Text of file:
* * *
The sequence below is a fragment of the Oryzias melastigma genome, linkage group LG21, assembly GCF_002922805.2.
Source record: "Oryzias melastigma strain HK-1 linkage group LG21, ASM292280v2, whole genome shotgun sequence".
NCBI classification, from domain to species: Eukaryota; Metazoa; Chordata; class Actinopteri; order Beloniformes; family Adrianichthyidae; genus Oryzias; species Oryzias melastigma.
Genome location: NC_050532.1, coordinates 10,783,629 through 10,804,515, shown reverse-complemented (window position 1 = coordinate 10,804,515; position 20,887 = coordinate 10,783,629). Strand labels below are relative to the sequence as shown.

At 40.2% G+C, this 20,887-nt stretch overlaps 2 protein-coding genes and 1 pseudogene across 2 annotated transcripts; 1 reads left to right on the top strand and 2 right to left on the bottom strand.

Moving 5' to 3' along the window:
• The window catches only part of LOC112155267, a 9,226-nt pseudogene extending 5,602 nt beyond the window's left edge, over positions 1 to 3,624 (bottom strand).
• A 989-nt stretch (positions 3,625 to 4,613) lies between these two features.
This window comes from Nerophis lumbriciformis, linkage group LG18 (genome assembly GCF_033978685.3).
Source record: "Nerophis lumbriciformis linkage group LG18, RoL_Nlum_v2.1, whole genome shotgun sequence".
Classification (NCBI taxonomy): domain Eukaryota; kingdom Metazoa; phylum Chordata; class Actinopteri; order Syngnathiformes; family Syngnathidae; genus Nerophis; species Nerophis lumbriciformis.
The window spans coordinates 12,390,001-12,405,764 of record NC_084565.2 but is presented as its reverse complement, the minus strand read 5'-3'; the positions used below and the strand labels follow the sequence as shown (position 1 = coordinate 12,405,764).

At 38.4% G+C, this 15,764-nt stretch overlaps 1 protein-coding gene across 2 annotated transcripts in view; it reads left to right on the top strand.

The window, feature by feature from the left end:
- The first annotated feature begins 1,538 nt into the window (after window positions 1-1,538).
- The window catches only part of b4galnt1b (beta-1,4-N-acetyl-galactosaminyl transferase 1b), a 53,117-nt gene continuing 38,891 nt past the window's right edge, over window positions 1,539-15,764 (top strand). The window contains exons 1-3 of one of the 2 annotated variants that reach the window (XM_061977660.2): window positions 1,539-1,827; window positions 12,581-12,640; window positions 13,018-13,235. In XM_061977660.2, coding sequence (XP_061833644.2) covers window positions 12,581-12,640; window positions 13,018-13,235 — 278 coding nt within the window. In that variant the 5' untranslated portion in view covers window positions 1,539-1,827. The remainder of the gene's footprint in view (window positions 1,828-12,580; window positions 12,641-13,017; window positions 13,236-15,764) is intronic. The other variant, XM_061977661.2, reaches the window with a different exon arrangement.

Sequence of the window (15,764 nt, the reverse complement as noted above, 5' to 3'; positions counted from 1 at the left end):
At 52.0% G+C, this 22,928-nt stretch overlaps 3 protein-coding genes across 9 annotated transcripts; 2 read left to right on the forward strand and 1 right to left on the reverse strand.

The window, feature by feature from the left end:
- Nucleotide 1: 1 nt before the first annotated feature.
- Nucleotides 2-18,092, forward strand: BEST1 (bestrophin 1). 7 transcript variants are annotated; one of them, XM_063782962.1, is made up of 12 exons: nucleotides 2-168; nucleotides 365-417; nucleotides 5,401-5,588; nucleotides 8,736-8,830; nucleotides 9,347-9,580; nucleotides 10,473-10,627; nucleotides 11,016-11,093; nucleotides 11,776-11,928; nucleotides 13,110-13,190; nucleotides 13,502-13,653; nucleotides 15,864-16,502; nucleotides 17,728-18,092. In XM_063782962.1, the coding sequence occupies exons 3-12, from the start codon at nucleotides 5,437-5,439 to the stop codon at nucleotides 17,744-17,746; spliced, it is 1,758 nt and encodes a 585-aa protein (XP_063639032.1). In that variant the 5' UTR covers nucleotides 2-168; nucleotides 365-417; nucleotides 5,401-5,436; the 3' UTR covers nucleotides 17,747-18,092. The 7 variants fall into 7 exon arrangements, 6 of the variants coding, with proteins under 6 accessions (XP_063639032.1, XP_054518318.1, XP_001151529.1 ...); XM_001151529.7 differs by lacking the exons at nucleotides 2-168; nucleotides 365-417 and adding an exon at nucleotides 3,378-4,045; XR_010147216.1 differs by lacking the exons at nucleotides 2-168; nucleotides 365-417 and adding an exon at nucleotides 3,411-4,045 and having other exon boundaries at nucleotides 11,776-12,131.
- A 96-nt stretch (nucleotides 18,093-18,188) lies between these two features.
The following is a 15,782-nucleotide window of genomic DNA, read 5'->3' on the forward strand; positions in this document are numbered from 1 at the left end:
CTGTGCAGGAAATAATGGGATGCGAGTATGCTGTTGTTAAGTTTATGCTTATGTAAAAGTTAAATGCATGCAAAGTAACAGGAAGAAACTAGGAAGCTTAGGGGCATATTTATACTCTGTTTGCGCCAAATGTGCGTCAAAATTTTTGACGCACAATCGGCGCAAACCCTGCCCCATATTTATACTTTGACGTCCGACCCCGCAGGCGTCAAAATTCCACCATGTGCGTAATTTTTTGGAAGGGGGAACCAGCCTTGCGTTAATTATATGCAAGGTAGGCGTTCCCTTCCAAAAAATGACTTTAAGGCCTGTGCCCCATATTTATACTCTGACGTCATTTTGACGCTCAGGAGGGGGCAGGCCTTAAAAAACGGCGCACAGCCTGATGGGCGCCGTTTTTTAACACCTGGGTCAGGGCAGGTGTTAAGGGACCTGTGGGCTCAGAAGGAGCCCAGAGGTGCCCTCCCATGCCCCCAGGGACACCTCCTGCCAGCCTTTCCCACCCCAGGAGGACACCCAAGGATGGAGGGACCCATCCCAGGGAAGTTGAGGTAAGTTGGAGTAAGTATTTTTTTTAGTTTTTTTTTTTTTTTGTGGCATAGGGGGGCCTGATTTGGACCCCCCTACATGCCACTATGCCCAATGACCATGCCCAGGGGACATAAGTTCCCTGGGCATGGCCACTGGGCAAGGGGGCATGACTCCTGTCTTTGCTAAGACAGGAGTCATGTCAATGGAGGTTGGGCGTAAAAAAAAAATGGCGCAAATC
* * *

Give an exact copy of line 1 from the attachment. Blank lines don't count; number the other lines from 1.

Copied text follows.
The sequence below is a fragment of the Oryzias melastigma genome, linkage group LG21, assembly GCF_002922805.2.